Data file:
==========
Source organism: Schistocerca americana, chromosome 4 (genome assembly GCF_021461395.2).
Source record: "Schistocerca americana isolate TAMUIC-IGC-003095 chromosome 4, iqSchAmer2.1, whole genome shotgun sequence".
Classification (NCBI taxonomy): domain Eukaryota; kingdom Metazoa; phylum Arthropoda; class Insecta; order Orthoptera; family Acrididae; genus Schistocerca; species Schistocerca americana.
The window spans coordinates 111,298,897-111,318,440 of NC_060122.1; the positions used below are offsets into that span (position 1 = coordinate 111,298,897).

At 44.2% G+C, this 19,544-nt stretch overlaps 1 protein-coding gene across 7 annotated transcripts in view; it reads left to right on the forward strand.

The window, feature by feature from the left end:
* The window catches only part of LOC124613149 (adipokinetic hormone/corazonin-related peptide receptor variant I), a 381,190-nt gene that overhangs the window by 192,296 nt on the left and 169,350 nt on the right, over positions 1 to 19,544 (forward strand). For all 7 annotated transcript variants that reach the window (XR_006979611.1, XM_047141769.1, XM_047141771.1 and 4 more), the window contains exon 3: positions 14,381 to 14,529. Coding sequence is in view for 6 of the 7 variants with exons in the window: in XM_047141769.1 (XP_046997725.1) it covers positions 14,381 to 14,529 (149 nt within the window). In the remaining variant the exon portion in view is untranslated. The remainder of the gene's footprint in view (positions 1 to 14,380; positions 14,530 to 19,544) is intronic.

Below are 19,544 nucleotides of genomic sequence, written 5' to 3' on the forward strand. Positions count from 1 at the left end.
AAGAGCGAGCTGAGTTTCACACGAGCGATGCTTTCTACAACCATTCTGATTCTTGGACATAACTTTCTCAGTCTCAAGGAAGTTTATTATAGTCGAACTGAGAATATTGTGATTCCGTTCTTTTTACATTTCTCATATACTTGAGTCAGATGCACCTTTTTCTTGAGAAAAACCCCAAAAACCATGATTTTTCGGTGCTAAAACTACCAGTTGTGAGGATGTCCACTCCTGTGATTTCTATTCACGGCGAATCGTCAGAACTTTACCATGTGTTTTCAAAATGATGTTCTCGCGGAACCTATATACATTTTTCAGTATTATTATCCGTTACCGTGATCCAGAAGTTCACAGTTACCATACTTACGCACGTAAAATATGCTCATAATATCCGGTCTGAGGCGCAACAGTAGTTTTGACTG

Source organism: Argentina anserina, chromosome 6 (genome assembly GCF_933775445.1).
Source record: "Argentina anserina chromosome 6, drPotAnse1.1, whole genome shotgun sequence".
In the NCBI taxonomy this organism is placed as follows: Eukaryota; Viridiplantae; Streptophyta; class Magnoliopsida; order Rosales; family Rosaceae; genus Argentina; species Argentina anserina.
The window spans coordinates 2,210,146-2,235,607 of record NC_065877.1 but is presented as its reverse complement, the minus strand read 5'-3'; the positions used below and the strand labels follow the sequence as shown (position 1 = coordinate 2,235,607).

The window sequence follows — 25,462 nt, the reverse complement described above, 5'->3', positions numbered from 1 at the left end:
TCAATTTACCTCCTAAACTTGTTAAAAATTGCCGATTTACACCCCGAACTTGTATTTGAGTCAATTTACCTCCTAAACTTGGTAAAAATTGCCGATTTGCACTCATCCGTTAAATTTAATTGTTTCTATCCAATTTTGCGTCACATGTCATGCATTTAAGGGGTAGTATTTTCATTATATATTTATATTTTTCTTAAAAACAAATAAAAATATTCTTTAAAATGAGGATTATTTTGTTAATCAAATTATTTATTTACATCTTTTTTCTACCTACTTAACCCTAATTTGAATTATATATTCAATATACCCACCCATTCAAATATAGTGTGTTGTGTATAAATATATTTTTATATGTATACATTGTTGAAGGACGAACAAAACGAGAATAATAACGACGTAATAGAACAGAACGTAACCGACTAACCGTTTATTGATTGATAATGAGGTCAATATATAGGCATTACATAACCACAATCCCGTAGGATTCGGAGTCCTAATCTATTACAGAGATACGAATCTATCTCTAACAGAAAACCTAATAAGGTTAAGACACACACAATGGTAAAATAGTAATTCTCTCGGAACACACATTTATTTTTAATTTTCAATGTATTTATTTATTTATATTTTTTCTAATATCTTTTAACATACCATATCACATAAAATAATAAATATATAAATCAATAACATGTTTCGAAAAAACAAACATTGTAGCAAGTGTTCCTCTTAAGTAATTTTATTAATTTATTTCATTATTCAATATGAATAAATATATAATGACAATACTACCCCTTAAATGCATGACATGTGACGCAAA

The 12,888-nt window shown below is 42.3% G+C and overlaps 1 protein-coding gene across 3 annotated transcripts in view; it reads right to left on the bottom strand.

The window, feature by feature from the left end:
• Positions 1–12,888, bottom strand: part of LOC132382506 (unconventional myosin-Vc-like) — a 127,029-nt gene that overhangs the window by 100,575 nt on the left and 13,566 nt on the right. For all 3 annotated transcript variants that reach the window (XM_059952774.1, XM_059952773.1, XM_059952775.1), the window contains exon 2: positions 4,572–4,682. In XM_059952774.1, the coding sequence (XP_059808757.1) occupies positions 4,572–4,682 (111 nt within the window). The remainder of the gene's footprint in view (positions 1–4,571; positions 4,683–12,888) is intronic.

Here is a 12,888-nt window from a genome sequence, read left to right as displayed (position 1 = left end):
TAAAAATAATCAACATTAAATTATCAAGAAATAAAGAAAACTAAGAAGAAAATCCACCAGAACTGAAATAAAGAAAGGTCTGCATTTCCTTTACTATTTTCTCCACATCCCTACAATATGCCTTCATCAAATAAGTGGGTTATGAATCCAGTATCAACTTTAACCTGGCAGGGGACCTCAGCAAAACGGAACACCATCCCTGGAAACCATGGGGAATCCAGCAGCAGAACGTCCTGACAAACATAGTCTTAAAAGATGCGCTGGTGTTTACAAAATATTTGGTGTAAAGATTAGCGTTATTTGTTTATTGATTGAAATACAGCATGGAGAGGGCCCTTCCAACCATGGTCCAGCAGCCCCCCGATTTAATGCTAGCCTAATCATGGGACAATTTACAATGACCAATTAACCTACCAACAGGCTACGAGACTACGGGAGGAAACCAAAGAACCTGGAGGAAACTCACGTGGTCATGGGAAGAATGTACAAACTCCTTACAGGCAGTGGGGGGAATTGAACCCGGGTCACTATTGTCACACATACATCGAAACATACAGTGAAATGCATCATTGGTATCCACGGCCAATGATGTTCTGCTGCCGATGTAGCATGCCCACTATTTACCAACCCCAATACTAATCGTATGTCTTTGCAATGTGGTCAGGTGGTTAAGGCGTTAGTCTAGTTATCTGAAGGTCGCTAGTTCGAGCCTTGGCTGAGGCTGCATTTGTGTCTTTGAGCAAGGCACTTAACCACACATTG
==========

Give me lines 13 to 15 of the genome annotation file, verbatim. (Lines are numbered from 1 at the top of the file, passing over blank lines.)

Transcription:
The window spans coordinates 2,210,146-2,235,607 of record NC_065877.1 but is presented as its reverse complement, the minus strand read 5'-3'; the positions used below and the strand labels follow the sequence as shown (position 1 = coordinate 2,235,607).

The window sequence follows — 25,462 nt, the reverse complement described above, 5'->3', positions numbered from 1 at the left end:
TCAATTTACCTCCTAAACTTGTTAAAAATTGCCGATTTACACCCCGAACTTGTATTTGAGTCAATTTACCTCCTAAACTTGGTAAAAATTGCCGATTTGCACTCATCCGTTAAATTTAATTGTTTCTATCCAATTTTGCGTCACATGTCATGCATTTAAGGGGTAGTATTTTCATTATATATTTATATTTTTCTTAAAAACAAATAAAAATATTCTTTAAAATGAGGATTATTTTGTTAATCAAATTATTTATTTACATCTTTTTTCTACCTACTTAACCCTAATTTGAATTATATATTCAATATACCCACCCATTCAAATATAGTGTGTTGTGTATAAATATATTTTTATATGTATACATTGTTGAAGGACGAACAAAACGAGAATAATAACGACGTAATAGAACAGAACGTAACCGACTAACCGTTTATTGATTGATAATGAGGTCAATATATAGGCATTACATAACCACAATCCCGTAGGATTCGGAGTCCTAATCTATTACAGAGATACGAATCTATCTCTAACAGAAAACCTAATAAGGTTAAGACACACACAATGGTAAAATAGTAATTCTCTCGGAACACACATTTATTTTTAATTTTCAATGTATTTATTTATTTATATTTTTTCTAATATCTTTTAACATACCATATCACATAAAATAATAAATATATAAATCAATAACATGTTTCGAAAAAACAAACATTGTAGCAAGTGTTCCTCTTAAGTAATTTTATTAATTTATTTCATTATTCAATATGAATAAATATATAATGACAATACTACCCCTTAAATGCATGACATGTGACGCAAA